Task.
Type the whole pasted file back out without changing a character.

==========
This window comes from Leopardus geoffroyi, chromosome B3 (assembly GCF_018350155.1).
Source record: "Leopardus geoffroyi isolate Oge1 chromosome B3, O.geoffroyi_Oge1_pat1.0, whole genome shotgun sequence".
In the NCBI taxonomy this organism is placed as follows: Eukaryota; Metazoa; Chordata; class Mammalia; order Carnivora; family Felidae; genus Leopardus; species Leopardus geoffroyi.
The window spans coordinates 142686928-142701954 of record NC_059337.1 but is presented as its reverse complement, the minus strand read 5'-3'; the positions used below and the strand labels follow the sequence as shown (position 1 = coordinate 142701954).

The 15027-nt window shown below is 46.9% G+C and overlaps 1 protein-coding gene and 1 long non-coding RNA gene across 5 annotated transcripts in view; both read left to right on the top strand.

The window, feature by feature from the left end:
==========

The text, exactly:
This window comes from Leopardus geoffroyi, chromosome B3 (assembly GCF_018350155.1).
Source record: "Leopardus geoffroyi isolate Oge1 chromosome B3, O.geoffroyi_Oge1_pat1.0, whole genome shotgun sequence".
In the NCBI taxonomy this organism is placed as follows: Eukaryota; Metazoa; Chordata; class Mammalia; order Carnivora; family Felidae; genus Leopardus; species Leopardus geoffroyi.
The window spans coordinates 142686928-142701954 of record NC_059337.1 but is presented as its reverse complement, the minus strand read 5'-3'; the positions used below and the strand labels follow the sequence as shown (position 1 = coordinate 142701954).

The 15027-nt window shown below is 46.9% G+C and overlaps 1 protein-coding gene and 1 long non-coding RNA gene across 5 annotated transcripts in view; both read left to right on the top strand.

The window, feature by feature from the left end: